The story of the sea also needs to be thought about through
questions of race. By the 1740's, traders mostly from Bristol
& Liverpool, ports which dominated the slave trade, had made
Great Britain the world's leader in carrying human cargoes.
At the Festival, in different sites and through different media,
artists, writers and activists criticised the way in which
problematic histories of oppression in general, through
imperialism and colonialism, and in particular slavery
were largely elided in the event.
Annie Lovejoy's artistic intervention entitled 'stirring@the
international festival of the sea' (Figure 1.3) was a reminder
of the human costs of mercantile success in slavery in the
infamous triangular trade in which goods, slaves and sugar
circulated around the Atlantic between Britain, Africa and the
West Indies. From the 1640s, English settlers in the West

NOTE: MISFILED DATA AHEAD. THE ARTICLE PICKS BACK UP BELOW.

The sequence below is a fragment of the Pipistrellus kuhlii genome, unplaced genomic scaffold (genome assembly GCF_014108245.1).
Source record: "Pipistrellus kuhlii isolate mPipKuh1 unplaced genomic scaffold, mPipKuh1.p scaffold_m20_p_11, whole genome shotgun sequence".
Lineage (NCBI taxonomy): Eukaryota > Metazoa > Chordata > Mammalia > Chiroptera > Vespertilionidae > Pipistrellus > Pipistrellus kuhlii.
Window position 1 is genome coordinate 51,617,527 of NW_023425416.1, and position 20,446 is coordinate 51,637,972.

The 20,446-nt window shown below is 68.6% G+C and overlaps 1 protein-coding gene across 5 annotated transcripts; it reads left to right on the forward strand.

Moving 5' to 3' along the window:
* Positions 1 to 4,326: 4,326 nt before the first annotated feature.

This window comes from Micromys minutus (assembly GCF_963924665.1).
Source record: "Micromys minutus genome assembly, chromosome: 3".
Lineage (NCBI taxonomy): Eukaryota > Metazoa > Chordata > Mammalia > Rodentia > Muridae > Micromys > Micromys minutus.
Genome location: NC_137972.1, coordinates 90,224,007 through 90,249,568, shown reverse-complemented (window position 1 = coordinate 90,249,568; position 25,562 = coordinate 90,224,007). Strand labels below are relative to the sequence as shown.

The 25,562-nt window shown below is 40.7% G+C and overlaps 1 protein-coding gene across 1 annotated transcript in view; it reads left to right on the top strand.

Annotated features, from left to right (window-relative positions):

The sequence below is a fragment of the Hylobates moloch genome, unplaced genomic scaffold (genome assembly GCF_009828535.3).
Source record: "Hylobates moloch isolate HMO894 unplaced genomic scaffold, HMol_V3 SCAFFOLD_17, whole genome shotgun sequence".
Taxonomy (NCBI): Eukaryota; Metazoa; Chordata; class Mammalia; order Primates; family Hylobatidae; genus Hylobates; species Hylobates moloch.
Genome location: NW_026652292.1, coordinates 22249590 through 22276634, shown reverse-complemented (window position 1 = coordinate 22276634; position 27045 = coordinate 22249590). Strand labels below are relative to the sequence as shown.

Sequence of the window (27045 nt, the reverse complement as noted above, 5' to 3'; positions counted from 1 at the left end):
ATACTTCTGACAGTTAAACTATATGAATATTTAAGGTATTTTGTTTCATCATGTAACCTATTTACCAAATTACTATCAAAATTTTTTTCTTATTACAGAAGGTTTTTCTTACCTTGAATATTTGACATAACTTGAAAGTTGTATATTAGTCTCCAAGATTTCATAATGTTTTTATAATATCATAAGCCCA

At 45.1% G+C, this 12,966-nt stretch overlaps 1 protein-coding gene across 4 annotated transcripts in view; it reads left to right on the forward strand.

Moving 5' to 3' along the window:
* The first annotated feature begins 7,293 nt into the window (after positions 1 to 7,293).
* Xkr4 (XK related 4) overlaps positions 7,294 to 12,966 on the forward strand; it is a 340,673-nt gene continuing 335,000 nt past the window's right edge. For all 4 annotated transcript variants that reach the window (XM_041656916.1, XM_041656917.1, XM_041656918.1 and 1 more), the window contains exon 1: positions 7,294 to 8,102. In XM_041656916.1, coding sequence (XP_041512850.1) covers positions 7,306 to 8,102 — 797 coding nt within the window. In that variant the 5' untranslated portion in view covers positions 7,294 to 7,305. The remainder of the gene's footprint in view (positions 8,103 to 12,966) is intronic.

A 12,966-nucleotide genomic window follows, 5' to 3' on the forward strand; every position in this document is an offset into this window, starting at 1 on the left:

Indies began to produce sugar and imported slaves to work
on their plantations and British manufactured goods.
On Lovejoy's sugar packets - which were found and used by
visitors in the cafes within the festival site - Bristol was located
within these circuits of sugar, tobacco, cocoa, tea, spices, rum,
slaves and sugar. She also produced a postcard which mapped
the sites where the sugar packets were available on to the plan
of the Festival and so made this dockside geography speak of
the overlooked but central issue of oppression within Bristol's
history of imperial and commercial success.